Burgundy's origin myth

If status isn't the most important thing, then why is Richard Rooney - a man with $13 million just in his foundation and the body of a Greek god - insisting on re-casting himself of late as a co-founder of Burgundy Asset Management? Hmm???

Is he really a co-founder? We’ll find out. Already, we can see that alpha dog Tony Arrell is not playing along, look at his title below. Why is one “Co-Founder”, while the other is “Founder”?

I mentioned in my initial post that Richard Rooney is no longer Chief Investment Officer of Burgundy as of 2020. What I didn’t know is that the CIO transition had been telegraphed two years earlier. I guess Burgundy is a big ship. And it’s a political organization. Richard used to go by “President and CIO” going back to 1997. But lately, he officially calls himself co-founder. That can’t be accurate, Burgundy was founded in 1990, Richard joined in 1995.

Some of you know that even Tony Arrell is not a founder of Burgundy. When Burgundy was founded in 1990, Tony Arrell was CEO of Midland Walwyn, a large brokerage firm, later sold to Merrill Lynch. Midland took a minority stake in Burgundy. Tony Arrell left Midland in 1991 after losing a power struggle against their President Tim Miller. Tony then spent a year trying to put together a Mexican fund for institutional investors. Only in 1993, did he join Burgundy, taking a controlling stake and the Chairman’s role. The real co-founders of Burgundy were John Di Tomasso, Bryan Smith and the often neglected Lee Wong. Tony Griffiths was the original chairman. Lee Wong is still an active player with a string of ventures.

Anyways, until Arrell joined, Burgundy was nothing. He’s the one who brought the long-term, value investing philosophy. John Di Tomasso moved on elsewhere to managed futures. Tony and Richard can call themselves the Great Saviors and Builders of Burgundy, that would be more accurate. I am impressed that Tony, after all this time, and the growth in AUM and staff, has managed to keep a large stake in the firm, probably on the order of 40-50%. He’s a man with many hobbies and he’s not exactly indispensable to the operation, forgive me for saying so. Can Burgundy attract and retain the best people if the original owners, now more passive, still extract a significant tax on the economics? I prefer boutique-y, independent investment firms where the investment brains get the bulk of the economics. Tony Arrell, gentleman farmer, has $57m in his foundation alone. Not launching a Mexican fund worked out well for him. Tony is now in his 70s. Stephen Jarislowsky was 93 when he sold his firm, so there’s plenty of time to figure an exit strategy.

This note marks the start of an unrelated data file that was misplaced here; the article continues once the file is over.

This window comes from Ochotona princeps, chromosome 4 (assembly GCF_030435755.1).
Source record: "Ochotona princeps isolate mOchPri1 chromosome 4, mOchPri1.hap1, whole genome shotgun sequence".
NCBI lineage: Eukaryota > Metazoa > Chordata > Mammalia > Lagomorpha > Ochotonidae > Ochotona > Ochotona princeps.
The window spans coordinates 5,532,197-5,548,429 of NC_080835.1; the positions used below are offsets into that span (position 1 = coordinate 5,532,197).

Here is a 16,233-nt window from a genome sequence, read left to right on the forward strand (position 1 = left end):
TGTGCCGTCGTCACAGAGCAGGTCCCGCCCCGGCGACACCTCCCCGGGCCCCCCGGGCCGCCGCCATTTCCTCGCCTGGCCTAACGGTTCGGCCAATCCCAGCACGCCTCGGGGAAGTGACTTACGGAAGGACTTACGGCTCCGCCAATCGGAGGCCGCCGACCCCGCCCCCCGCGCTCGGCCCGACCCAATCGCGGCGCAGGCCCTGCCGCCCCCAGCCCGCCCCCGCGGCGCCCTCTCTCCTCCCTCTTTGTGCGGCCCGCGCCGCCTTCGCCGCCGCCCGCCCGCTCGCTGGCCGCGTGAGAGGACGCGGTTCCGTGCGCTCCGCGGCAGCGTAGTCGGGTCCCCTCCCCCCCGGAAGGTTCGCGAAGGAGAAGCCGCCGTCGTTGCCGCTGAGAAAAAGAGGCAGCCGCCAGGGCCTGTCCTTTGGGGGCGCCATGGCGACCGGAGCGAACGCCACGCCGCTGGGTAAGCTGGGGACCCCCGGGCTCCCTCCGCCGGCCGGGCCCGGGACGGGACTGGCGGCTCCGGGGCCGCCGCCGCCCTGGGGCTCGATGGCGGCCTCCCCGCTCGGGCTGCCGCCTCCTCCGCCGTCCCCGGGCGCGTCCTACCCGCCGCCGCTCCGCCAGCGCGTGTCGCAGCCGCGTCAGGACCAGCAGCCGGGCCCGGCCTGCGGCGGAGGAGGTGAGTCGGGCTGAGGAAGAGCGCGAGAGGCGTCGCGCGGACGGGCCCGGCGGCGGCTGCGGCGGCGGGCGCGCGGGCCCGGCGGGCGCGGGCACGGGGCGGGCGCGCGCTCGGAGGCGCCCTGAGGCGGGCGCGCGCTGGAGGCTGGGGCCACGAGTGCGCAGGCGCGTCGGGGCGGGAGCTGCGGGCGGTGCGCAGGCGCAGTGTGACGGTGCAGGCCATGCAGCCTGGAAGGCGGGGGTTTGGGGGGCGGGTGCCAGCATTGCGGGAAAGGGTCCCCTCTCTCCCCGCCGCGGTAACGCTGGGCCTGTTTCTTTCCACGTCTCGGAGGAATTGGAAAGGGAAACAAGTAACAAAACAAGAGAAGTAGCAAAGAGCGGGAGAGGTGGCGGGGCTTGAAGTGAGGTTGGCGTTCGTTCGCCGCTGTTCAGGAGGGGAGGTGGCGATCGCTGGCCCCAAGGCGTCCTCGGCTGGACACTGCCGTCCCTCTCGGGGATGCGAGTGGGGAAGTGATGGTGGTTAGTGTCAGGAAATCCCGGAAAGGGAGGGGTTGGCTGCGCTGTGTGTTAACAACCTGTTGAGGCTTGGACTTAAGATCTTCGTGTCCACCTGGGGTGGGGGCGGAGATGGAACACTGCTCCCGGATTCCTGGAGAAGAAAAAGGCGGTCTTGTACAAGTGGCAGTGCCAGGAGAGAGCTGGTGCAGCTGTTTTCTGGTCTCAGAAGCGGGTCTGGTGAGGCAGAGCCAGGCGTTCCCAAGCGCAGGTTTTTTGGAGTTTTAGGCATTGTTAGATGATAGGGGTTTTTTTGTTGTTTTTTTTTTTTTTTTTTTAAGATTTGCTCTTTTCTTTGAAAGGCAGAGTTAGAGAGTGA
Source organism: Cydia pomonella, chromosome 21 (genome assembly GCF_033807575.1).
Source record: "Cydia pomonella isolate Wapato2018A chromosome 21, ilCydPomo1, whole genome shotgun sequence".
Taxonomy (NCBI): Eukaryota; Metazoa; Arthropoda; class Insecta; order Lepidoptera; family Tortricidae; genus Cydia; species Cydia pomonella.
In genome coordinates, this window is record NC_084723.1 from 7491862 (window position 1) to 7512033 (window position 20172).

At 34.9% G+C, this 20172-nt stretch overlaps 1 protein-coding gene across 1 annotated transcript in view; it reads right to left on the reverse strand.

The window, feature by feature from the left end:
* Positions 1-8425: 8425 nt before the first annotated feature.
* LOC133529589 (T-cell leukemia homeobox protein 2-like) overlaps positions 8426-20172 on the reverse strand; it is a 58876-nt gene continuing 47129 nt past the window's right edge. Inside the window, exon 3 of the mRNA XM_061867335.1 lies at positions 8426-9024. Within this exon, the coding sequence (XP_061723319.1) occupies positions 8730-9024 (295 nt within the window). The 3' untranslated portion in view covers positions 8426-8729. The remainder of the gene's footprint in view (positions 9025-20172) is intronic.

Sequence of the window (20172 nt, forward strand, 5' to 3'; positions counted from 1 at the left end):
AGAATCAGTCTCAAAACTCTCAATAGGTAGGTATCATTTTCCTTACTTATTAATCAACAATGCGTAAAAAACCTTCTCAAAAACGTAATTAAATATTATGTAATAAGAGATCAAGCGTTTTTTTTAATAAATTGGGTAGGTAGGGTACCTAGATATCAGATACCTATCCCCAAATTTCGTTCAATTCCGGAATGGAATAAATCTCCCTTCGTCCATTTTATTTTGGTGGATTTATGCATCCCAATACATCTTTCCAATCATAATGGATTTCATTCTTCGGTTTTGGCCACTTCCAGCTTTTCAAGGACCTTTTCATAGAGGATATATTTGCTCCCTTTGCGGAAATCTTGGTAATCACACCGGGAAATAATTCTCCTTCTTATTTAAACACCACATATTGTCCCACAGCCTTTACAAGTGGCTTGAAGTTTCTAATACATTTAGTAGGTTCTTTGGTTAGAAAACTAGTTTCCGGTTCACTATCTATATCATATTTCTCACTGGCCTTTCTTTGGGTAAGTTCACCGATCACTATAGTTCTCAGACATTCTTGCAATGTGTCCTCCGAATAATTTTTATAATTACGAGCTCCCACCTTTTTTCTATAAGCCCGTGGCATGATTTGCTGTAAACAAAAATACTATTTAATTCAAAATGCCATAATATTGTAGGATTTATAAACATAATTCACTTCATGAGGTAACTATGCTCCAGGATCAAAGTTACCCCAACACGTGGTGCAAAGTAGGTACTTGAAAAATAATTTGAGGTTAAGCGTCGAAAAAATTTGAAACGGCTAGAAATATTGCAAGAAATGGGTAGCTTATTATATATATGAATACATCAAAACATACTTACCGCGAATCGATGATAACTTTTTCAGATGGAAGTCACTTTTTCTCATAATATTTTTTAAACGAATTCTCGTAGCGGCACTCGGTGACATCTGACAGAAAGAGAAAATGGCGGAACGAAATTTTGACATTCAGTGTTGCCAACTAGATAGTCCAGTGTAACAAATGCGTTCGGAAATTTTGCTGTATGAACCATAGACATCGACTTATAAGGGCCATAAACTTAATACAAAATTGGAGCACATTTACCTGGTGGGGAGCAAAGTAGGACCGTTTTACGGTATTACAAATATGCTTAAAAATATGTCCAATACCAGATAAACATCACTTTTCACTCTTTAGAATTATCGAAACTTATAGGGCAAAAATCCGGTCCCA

In other news, last week, United Corporations Limited, a $1.8 billion listed vehicle of the billionaire Jackman family, announced it was going to redeem out of the Burgundy Emerging Markets Equity Fund. This is a continuation of the string of major account losses I first wrote about here. The Jackmans seem to prefer a French firm called Comgest in replacement. A French firm! The dishonor is total.

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